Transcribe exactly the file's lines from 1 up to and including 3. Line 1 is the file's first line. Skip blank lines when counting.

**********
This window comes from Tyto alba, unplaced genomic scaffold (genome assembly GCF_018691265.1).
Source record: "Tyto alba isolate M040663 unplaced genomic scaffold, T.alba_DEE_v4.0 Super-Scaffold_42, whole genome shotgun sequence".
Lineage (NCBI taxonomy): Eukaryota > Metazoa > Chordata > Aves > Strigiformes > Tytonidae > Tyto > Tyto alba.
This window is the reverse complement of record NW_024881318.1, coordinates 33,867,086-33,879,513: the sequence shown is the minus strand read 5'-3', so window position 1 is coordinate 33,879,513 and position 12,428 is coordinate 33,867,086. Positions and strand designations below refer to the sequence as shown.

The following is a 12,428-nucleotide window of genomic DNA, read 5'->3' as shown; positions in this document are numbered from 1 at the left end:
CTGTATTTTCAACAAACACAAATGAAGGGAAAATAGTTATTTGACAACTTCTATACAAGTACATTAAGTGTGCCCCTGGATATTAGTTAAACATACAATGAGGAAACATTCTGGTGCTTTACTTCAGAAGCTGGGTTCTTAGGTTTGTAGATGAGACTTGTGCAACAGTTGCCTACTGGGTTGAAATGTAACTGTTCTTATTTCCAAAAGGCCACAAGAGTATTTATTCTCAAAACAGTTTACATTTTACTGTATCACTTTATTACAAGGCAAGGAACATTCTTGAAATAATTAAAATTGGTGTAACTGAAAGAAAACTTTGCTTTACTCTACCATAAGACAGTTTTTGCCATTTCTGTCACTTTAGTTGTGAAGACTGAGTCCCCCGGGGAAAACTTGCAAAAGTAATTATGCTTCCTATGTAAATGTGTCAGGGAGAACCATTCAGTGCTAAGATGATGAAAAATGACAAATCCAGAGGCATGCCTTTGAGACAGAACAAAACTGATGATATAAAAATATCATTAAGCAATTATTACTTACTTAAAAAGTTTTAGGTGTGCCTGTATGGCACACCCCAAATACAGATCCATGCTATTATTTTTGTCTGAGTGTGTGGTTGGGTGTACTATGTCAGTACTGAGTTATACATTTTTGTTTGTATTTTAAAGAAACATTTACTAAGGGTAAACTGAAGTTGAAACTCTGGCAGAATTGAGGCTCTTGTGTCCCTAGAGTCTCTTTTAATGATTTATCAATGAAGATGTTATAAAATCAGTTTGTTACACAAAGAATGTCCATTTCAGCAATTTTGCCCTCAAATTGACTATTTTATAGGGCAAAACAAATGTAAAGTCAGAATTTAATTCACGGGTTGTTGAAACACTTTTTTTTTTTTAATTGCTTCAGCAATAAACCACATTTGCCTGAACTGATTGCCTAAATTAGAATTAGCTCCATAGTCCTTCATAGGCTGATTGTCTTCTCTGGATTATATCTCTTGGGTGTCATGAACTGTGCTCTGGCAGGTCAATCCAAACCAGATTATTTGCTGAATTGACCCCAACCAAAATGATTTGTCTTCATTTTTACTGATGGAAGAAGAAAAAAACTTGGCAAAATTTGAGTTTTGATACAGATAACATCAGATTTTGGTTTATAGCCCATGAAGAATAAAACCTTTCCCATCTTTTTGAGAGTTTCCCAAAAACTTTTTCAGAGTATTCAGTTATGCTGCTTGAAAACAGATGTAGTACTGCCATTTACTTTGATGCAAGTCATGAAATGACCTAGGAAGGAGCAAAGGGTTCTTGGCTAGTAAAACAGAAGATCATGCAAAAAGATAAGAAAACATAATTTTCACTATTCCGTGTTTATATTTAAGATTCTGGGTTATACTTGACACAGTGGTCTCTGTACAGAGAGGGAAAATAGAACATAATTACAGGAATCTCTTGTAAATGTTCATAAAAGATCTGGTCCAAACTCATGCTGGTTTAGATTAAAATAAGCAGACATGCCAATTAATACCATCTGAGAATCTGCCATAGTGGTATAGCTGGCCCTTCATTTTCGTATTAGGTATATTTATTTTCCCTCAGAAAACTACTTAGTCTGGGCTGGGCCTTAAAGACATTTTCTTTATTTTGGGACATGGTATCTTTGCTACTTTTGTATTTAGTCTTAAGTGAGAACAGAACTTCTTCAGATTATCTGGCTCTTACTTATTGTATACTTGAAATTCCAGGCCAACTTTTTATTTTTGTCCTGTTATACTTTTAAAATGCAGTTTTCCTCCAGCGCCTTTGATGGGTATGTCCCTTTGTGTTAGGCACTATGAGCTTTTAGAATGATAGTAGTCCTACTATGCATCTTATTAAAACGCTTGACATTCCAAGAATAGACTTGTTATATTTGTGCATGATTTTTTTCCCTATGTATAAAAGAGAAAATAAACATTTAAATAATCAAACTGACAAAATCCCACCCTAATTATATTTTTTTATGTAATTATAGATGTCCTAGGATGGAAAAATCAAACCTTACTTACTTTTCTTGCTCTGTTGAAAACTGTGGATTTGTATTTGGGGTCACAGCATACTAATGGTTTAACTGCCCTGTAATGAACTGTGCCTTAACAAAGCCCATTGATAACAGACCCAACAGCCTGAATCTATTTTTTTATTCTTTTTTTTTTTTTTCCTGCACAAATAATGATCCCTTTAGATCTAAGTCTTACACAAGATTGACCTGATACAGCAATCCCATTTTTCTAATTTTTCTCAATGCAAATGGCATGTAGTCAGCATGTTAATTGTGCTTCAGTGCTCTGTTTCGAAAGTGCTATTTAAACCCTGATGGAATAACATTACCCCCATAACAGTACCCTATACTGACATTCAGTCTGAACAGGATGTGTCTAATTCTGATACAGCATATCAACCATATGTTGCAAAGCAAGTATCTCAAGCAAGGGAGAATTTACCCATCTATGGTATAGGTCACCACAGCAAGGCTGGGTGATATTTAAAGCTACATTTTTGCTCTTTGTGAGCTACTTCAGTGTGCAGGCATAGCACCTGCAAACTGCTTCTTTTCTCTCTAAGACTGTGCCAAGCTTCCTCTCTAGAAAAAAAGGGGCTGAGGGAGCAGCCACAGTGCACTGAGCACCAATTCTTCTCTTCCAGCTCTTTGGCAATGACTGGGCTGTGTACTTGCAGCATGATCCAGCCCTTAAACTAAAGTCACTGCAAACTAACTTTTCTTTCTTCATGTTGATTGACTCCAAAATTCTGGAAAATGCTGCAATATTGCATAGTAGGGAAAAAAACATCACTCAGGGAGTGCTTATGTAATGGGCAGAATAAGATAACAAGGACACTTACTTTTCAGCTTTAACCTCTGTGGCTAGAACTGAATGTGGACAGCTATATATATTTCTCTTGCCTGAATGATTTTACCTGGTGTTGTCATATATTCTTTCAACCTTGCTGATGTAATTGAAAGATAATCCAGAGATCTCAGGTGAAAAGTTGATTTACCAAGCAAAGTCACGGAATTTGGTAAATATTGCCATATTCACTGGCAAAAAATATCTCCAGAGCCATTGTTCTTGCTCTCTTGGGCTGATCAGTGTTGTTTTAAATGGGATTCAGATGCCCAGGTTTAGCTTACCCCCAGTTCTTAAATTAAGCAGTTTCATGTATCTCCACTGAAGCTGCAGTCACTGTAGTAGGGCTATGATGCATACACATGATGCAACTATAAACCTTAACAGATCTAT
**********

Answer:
This window comes from Tyto alba, unplaced genomic scaffold (genome assembly GCF_018691265.1).
Source record: "Tyto alba isolate M040663 unplaced genomic scaffold, T.alba_DEE_v4.0 Super-Scaffold_42, whole genome shotgun sequence".
Lineage (NCBI taxonomy): Eukaryota > Metazoa > Chordata > Aves > Strigiformes > Tytonidae > Tyto > Tyto alba.